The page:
“It’s incredible how well prepared these kids come to us in a number of ways,” he said.
The public is invited Saturday to a flag retirement ceremony at the Army Heritage and Education Center starting at 9:30 a.m.
The Lewis B. Puller Jr. Marine Corps League Detachment 524 will conduct its 10th annual ceremony where it will properly dispose of hundreds of old, faded, worn-out and beyond-repair flags.
The U.S. Flag Code states, “The flag, when it is in such condition that it is no longer a fitting emblem for display, should be destroyed in a dignified way, preferably by burning.”
The Flag Code was adopted on June 14, 1923 — now known as Flag Day — by the National Flag Conference that was attended by U.S. Army and U.S. Navy representatives and other national groups, according to U.S.Flag.org.
It’s disrespectful to the flag to just throw it out with the garbage, said Jim Grove, a former Marine and member of Detachment 524. Local residents can contact Grove at 243-3788 to arrange for the pick-up of unserviceable flags by Marine Corps League members.
There are also boxes at two locations to drop off unserviceable flags prior to the Sept. 16 ceremony: VFW Post 477, 2104 W. Trindle Road and Carlisle Amvets Post 274, 1580 Ritner Highway.
The public is welcome to bring any unserviceable flags with them to the ceremony, which will include the singing of the National Anthem, the Pledge of Allegiance and comments by Carlisle Police Chief Taro D. Landis, who is a veteran of the Marine Corps and the U.S. Army.
The ceremony will conclude with the firing of a rifle salute and the playing of taps by the Cumberland County Honor Guard.
Asked/Answered is a weekly feature for reader-submitted questions. Follow the blog online at www.cumberlink.com:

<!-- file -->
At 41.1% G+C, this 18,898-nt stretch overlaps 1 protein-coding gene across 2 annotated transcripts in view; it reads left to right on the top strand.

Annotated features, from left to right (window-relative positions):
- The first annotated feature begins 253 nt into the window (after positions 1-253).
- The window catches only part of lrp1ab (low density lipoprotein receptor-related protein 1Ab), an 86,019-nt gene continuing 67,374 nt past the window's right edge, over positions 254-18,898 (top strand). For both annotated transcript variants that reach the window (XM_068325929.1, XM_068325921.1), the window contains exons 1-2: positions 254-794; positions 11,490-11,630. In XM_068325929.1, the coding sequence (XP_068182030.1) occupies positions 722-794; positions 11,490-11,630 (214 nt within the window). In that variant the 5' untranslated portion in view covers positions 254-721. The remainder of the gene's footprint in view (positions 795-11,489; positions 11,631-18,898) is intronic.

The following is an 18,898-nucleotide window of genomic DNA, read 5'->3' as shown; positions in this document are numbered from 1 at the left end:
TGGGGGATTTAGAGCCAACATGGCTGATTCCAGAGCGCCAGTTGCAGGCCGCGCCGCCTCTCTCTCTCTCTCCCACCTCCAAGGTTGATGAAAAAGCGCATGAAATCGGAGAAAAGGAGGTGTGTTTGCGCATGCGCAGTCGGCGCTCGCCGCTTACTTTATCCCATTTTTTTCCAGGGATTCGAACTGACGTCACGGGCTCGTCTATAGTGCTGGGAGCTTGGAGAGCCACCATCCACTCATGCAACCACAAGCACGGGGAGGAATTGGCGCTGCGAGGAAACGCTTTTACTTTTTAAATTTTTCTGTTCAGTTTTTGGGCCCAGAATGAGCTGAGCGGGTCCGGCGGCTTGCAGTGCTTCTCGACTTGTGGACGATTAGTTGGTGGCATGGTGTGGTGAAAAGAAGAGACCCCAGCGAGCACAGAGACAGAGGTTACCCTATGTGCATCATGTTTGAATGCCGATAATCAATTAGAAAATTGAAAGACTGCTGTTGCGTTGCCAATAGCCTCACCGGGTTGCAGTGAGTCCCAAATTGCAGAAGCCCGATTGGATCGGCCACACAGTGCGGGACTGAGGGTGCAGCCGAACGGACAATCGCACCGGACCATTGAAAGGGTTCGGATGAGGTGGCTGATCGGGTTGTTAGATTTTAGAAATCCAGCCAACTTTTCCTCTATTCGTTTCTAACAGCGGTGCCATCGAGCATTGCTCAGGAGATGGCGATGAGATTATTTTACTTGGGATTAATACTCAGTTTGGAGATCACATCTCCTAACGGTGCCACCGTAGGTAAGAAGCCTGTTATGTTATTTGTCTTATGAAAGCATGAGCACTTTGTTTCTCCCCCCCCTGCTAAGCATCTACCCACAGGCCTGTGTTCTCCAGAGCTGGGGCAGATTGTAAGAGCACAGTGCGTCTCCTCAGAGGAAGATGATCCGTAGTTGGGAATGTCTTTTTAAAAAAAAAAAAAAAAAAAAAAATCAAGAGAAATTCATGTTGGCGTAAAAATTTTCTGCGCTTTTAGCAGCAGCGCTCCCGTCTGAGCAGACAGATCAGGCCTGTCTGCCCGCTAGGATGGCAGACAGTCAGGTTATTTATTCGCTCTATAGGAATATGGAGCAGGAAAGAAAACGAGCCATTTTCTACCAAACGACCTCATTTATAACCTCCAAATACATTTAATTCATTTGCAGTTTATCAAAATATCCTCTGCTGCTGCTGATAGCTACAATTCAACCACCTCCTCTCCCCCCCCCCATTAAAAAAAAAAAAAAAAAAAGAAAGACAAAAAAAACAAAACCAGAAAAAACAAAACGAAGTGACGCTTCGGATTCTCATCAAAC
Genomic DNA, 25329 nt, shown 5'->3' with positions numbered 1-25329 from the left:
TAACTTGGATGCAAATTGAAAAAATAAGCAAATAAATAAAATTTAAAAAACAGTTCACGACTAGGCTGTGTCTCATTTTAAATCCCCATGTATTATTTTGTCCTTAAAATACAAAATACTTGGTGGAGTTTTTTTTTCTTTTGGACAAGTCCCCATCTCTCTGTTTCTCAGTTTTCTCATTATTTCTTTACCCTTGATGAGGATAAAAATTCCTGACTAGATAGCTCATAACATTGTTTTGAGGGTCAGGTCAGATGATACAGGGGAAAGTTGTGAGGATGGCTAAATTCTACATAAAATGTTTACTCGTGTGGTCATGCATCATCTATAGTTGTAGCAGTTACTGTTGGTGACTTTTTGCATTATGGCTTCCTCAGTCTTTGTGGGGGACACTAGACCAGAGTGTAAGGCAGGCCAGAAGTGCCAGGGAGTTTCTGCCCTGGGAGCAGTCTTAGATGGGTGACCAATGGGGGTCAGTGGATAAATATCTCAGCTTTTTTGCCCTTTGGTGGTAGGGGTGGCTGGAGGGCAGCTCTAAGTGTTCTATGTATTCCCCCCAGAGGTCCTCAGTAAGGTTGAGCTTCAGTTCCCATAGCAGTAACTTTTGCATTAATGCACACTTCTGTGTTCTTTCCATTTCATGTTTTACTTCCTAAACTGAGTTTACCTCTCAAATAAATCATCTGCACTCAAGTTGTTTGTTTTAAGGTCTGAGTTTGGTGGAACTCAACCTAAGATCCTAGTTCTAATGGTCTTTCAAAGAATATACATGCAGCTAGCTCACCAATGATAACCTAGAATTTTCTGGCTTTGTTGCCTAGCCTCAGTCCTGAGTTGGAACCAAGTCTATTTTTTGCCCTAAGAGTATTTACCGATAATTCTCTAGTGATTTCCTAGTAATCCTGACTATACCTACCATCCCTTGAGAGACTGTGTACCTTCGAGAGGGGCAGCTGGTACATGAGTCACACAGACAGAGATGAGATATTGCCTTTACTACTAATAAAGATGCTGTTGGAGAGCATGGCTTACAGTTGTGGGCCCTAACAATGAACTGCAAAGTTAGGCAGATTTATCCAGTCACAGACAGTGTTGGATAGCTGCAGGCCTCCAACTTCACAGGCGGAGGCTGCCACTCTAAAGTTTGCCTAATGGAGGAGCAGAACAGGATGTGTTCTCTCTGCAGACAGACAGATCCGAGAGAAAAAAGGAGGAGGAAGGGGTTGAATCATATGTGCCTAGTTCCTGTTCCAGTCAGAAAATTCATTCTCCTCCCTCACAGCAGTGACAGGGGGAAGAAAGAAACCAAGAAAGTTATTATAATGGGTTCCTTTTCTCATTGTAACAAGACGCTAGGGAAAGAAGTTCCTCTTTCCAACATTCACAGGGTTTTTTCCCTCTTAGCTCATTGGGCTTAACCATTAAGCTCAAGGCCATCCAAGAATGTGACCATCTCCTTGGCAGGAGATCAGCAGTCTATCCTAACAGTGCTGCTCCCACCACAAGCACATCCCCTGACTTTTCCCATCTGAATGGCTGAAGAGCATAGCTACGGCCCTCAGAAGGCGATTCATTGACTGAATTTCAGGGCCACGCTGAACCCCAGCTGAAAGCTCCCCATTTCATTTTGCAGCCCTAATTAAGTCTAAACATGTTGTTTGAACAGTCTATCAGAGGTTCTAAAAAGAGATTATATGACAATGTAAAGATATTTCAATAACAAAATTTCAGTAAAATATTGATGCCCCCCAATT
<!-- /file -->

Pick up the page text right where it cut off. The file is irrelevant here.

What is going on with Aldi store in South Middleton Township?
On Aug. 28, the Aldi grocery store in the 200 block of West Minster Drive in South Middleton Township closed.
The move, however, is only temporary.
The store is being remodeled and will have a grand reopening on Sept. 29, according to the store’s website.
In February, Aldi announced it would spend roughly $1.6 billion to remodel stores across the United States, according to the trade publication Supermarket News.
The remodels are aimed at creating more space for meat, dairy, produce and bakery departments while also refreshing the look and adding more natural light, Supermarket News reported.
The store in South Middleton Township is one of three in Cumberland County.
Stores in the 3400 block of Simpson Ferry Road in Camp Hill and the Shippensburg Shopping Center in Shippensburg are open for business.
When are CenturyLink phone books being delivered and what do I do if I did not get one?
The CenturyLink phone books have already been delivered to Cumberland County residents.
The directories were delivered in June, according to CenturyLink spokeswoman Deborah Keyser.
Anyone interested in receiving a phone book but who did not get one in June, or anyone interested in an additional copy, can order one by visiting dexpages.com.
The website includes a complete digital version of the directory and information on how to order a physical copy.
Customers can also call 1-877-243-8339.